NewsWest AfricaPolitical faces behind terror and its impact on Nigeria

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Posted on Wednesday, 30 November 2011 10:34

Political faces behind terror and its impact on Nigeria

By Konye Obaji Ori and Nicholas Norbrook

Powerful Nigerian politicians, including former governor of Borno state, Alhaji Ali Sheriff, former Ambassador to Sao Tome and Principe, Sadu Pindar and current Senator Ali Ndume have been indicted as sponsors of the killings of hundreds of people and the bombings of several establishments - most notably the suicide bomb attack on the United Nations headquarters in Nigeria's capital on August 26. 


Political elites are believed to have armed youths to keep hold of the reins of power in north-east Nigeria/Photo/Reuters

According to SSS intelligence, regional power, political vendetta and oil money were the primary motives behind the actions of the indicted politicians.



The arrest of Boko Haram spokesperson, Ali Sanda Umar Konduga revealed a "political thug", according to the SSS, who received orders from northern political elites under the code name: al-Zawahiri, derived from al-Qaida leader Ayman al-Zawahiri.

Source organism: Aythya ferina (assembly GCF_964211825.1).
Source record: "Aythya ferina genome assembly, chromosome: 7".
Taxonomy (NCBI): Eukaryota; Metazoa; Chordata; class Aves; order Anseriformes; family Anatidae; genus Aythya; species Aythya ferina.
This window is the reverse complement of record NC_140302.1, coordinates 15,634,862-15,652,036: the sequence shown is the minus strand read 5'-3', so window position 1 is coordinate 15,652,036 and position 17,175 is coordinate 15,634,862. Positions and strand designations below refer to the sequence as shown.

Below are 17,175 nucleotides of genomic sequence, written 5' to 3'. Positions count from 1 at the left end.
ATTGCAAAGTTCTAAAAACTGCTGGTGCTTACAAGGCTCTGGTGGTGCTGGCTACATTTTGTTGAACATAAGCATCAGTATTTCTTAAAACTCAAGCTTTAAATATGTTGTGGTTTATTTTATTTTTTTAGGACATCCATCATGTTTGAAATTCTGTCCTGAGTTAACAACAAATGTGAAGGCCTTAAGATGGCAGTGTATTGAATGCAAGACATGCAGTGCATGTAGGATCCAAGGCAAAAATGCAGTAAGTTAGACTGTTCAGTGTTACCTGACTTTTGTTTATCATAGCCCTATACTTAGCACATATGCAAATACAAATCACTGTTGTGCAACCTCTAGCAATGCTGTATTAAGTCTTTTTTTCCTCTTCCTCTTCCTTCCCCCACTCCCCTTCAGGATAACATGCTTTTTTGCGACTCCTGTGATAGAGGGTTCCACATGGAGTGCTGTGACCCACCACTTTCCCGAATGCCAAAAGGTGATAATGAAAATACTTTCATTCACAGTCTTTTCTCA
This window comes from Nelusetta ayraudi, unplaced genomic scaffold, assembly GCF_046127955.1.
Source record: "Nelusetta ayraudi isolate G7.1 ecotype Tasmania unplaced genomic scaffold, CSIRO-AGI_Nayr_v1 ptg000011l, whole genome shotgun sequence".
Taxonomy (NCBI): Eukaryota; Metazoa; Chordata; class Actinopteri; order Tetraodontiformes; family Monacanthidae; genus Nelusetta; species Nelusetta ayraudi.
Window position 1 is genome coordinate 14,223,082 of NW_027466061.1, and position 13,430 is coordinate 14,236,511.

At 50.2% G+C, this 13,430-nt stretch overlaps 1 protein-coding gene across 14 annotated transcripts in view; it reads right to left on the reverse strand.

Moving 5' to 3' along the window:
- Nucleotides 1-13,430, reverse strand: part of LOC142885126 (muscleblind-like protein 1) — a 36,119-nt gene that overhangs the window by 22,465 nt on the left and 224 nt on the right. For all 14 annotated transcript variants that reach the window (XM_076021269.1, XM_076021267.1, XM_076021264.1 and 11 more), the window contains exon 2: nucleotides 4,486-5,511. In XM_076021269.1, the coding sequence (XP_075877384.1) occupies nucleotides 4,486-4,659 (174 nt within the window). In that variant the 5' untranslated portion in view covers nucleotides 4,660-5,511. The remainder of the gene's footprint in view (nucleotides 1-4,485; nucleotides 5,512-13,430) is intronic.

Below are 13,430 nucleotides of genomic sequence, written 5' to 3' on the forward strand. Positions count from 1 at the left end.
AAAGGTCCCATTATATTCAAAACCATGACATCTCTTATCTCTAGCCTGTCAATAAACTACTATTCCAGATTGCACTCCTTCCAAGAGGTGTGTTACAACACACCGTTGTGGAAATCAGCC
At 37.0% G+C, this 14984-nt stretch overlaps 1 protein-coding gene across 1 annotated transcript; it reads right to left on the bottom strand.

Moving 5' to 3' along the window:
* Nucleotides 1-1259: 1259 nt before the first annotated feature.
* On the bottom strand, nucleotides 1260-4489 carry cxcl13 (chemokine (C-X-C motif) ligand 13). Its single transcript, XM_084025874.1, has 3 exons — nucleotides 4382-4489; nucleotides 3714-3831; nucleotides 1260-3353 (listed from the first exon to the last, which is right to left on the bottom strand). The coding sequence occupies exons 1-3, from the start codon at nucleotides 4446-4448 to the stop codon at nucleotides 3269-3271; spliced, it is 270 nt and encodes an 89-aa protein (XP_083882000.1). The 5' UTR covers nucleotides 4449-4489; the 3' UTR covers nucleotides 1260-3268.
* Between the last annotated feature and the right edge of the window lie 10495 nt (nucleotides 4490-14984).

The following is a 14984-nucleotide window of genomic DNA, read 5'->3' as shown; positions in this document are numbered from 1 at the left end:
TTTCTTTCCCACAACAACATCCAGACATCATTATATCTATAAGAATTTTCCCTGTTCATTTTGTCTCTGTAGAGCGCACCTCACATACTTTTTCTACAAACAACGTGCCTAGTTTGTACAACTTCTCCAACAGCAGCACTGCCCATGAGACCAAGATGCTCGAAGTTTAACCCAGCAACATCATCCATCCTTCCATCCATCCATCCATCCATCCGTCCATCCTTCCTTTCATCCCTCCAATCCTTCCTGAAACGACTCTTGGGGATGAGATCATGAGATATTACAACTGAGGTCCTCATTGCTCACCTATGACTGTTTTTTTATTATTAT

Of the men indicted, the involvement of Senator Ndume of Nigeria's ruling People's Democratic Party (PDP) was most alarming because he was part of the committee commissioned to broker peace with Boko Haram.



The arrests of the suspected sponsors of the extremist group forced the senate, into a hasty closed-door meeting last Tuesday.



The senate has since discussed the security situation of the nation, but are reluctant to speak on their findings. PDP spokesman, Rufai Ahmed Alkali, has also refused to comment thus far.



"It's still an allegation and investigations are going on. We are encouraging the security agencies to continue with their investigation," Speaker of the House Abaribe told reporters.

Diplomats and security sources say the terror group has since disintegrated into three factions, with one wing focused on further violence while maintaining contact with terrorist groups in North Africa and Somalia.

The exposure of the sponsors of Boko Haram puts the nation's north-south political power dynamic into play once more.

Khalifa Dikwa, a professor at the University of Maiduguri, says political elites armed youths to keep hold of the reins of power in north-east Nigeria.

Some speculate that Boko Haram began as a creation of politically and criminally minded former military leaders in northern Nigeria.

While one of the factions of Boko Haram wants the strict implementation of Sharia law across the nation, other factions are focused on local issues.

But, the group's main demand, in a nation that is split into a Muslim north and a Christian south, is largely not practical. 



Experts warn that Boko factional splits will not make negotiations any easier.



Last Updated on Wednesday, 30 November 2011 11:02

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